Piot also added his weight to the campaign to cancel the debt owed by the poorest countries, saying this was the only way these countries could begin to fight HIV/AIDS. This campaign -“Jubilee 2000” - has the full backing of the Catholic and Anglican churches in South Africa who say it is economically and morally essential, and that cancellation of debt has strong biblical roots.

Commenting after the conference on the role played by the churches in fighting the epidemic, Mary Crewe, director of the Centre for the Study of Aids at the University of Pretoria, South Africa, said the churches and other faiths were both a help and a hindrance.

Doing valiant work

Many churches were doing valiant work caring for the dying and for AIDS orphans, but there was also “great hostility” directed at the churches from the AIDS community, who viewed the churches as part of the problem, Crewe said.

“The churches have a great deal of power, and their refusal to talk about HIV/AIDS and sexual behavior in a compassionate, nonjudgmental way has alienated many. Young people are saying that if the churches continue their present stand on sexual behavior and condoms, they will lose the right to pray for the dead,” Crewe said. “They say, ‘The churches cannot come and pray for us when we die if they have not given us the means to stop getting infected.’ ”

Crewe said the churches needed to stop their obsession with abstinence and with condemning condoms. “It is quite unrealistic to keep preaching that all that is necessary is to ‘say no.’ ”

A welcoming home

“What good is saying no to a young woman whose migrant worker husband already has HIV/AIDS?” she asked. “South Africa has the highest rape statistics in the world. What difference will saying no make to the women who are raped?

“Research clearly shows that a young man’s highest risk of contracting HIV/AIDS is when he marries, because within marriage the couple would not worry about ‘safe sex,’ ” Crewe said. “Given the incredibly high infection rate among young women, this is a recipe for rapid transmission even within marriage.”

She welcomed a major pastoral letter, issued on the eve of the conference by KwaZulu Natal church leaders on the role the church should be playing in response to the pandemic.

The letter has the support of an unprecedented range of church leaders including those from the religious mainstream such as the Catholic, Anglican, Greek Orthodox, Dutch Reformed, Salvation Army and Methodist churches, as well as more charismatic and Pentecostal churches - and, unusually, the African traditional churches.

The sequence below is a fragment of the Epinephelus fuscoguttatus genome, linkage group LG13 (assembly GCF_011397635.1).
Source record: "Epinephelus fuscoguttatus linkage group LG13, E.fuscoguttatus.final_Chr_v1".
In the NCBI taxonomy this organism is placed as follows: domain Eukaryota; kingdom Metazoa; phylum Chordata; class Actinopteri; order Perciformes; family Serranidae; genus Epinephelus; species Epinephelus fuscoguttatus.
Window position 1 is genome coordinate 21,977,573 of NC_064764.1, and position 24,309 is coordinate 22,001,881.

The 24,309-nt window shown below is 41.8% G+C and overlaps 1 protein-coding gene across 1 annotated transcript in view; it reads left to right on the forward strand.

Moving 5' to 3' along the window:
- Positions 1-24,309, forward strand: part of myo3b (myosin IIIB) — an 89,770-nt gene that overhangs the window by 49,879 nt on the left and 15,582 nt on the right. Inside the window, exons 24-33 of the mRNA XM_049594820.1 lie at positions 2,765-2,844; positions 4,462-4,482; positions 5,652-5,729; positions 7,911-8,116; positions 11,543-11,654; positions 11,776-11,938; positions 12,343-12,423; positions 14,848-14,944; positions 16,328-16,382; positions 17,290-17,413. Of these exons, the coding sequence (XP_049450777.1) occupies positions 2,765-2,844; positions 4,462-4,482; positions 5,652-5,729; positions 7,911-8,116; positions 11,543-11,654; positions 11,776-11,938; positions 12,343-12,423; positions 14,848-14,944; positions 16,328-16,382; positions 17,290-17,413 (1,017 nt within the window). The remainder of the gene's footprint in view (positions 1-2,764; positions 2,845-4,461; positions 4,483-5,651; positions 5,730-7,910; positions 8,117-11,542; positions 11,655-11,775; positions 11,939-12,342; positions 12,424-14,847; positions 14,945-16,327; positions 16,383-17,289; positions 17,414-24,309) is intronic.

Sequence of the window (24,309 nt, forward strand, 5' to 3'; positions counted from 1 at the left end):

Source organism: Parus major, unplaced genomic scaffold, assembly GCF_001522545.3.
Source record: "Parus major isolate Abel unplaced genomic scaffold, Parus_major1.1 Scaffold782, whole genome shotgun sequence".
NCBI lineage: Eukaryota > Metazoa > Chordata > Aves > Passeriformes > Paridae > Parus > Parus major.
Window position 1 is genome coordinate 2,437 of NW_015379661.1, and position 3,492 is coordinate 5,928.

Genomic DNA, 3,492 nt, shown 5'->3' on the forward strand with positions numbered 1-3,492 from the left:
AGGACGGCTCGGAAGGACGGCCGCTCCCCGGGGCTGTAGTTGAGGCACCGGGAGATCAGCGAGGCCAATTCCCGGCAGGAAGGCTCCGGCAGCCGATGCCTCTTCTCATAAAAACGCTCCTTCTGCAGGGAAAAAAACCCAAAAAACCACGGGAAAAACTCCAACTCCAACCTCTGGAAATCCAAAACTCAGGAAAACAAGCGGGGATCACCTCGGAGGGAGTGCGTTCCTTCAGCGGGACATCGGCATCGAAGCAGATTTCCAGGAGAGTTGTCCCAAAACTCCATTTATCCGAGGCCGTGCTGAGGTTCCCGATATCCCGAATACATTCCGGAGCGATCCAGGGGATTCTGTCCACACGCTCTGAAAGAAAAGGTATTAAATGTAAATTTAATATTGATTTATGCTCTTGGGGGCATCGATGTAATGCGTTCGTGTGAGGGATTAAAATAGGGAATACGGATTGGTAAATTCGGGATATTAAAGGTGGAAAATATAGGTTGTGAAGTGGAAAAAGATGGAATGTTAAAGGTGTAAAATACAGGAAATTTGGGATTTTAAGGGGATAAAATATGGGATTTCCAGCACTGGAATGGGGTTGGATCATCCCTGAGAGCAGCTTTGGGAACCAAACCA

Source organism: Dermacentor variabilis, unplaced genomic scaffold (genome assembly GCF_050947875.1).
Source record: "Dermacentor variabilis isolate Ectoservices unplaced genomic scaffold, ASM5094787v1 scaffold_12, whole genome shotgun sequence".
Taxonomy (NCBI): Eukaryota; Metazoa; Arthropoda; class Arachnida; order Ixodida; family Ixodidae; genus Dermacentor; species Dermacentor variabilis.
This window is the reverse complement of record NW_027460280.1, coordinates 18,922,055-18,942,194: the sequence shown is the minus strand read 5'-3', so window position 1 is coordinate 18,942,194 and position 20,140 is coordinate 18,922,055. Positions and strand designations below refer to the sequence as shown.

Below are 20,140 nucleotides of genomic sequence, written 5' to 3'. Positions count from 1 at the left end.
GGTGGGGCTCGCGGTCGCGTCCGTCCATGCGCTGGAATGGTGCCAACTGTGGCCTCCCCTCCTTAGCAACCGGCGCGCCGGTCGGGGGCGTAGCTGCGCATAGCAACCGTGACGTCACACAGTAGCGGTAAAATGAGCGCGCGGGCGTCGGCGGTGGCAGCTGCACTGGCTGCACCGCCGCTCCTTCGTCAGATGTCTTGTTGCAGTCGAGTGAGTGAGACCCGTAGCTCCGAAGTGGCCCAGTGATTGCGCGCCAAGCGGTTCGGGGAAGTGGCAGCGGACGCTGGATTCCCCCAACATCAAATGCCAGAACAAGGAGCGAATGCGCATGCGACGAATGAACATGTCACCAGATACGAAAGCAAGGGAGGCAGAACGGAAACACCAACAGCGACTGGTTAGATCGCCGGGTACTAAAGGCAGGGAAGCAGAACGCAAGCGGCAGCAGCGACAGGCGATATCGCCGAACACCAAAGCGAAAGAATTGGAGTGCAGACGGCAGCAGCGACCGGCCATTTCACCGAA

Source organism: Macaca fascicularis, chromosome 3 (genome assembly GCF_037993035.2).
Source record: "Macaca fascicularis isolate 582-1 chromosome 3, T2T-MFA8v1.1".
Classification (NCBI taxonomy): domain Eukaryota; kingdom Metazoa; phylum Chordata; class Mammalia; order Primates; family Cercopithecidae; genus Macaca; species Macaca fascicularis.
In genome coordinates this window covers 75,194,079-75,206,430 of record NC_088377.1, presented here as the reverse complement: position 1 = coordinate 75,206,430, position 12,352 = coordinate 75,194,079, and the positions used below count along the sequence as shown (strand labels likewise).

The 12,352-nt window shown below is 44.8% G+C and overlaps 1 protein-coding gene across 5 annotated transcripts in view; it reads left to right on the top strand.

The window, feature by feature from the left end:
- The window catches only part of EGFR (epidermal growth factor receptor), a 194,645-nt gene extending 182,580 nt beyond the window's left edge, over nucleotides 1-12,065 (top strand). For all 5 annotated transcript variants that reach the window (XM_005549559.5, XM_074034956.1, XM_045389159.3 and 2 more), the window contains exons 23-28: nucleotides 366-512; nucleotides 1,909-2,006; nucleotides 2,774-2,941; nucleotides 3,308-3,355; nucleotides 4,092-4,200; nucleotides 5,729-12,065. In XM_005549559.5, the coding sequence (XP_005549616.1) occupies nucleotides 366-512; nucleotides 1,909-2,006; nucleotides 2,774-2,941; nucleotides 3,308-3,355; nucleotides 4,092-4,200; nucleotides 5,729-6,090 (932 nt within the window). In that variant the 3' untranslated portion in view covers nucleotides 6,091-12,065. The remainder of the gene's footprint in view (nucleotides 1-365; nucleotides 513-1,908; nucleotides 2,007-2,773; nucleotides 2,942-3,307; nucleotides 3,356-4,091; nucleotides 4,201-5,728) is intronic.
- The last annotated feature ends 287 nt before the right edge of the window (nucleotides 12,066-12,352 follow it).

A spokesman for the church leaders said their statement was drawn up partly in response to the problem that many people infected with HIV/AIDS experienced the church as hostile. Judgmental sermons are common, and people with HIV/AIDS are often blamed for their condition by other members of their congregation. This is little different from the broader community, where several people who disclosed their status have been killed.

In their letter, the church leaders say that along with a healthy diet and exercise, faith in God and peace of mind will help people with the virus to live longer. However, peace of mind is hard to achieve in communities “where fear forces people to conceal their illness.”

“The church should be a welcoming home for people with AIDS by ensuring that they are aware of God’s love for them,” the leaders urge. “Consequently, churches should educate their congregations not to reject people with AIDS, but rather accept and support them, even encouraging employers to keep them employed as long as possible.”

Of all institutions, say the church leaders, the church is perhaps best equipped to offer education, advice, support and practical care. “It also has the strength that faith in God brings.”

Among the tasks for which the church is uniquely placed, they say, is the education and training of family members on how to care at home for people with AIDS and for AIDS orphans.

The signatories - among them six Catholic bishops and archbishops of dioceses in the province - say as Christians they believe that lifestyles and behavior can change and add that the church must help young people in particular to do so by providing “open, honest and challenging education” about sex and relationships. “Adult members must provide living examples of faithful lives and not just utter fine words.”

They also say that the church can play a crucial role in changing society to stop the economic and sexual exploitation of women by men. “We can also help men to realize it is only when women are respected and valued that men themselves will be truly fulfilled.”

National Catholic Reporter, July 28, 2000